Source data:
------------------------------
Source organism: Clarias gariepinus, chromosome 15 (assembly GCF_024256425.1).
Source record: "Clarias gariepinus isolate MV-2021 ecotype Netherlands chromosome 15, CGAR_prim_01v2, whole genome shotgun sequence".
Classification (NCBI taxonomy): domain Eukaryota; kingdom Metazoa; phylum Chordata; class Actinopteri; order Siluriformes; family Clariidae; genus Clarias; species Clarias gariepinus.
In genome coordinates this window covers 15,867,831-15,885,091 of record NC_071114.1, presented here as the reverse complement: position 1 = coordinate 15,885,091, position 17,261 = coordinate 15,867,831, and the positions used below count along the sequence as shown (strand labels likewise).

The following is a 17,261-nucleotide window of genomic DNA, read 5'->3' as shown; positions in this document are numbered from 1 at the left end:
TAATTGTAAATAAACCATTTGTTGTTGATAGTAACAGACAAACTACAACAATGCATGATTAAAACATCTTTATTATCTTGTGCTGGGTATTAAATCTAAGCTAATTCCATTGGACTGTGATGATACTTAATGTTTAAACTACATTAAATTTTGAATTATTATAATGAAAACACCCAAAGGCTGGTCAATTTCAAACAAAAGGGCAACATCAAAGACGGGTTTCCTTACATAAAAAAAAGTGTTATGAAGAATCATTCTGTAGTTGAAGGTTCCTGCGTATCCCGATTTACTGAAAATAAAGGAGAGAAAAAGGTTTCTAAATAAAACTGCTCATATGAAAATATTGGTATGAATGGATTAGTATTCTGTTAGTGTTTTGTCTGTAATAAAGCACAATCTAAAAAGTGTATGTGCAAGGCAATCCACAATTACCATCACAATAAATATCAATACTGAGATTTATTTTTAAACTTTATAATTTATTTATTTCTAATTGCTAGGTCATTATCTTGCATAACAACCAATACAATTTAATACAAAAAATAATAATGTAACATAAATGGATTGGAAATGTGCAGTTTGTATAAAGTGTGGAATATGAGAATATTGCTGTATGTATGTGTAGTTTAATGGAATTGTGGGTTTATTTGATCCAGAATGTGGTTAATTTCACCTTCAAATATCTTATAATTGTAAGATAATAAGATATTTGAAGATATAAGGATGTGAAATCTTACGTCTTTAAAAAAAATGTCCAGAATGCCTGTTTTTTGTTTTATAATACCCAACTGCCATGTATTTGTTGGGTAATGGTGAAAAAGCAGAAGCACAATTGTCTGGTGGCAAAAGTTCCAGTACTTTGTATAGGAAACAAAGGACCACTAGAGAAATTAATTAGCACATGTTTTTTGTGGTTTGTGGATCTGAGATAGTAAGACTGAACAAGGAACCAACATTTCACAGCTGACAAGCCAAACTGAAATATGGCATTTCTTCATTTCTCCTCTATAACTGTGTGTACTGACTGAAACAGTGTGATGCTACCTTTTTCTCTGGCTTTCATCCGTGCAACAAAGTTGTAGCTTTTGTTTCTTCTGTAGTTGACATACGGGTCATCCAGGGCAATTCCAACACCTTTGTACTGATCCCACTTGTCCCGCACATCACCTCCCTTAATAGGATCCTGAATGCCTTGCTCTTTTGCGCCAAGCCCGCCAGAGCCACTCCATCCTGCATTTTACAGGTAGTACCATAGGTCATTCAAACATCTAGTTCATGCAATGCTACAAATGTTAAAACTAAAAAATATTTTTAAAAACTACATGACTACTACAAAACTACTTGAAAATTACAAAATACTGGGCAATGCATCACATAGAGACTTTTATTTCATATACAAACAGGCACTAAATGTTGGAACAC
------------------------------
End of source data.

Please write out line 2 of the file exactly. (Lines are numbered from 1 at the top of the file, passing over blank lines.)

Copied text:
Source record: "Clarias gariepinus isolate MV-2021 ecotype Netherlands chromosome 15, CGAR_prim_01v2, whole genome shotgun sequence".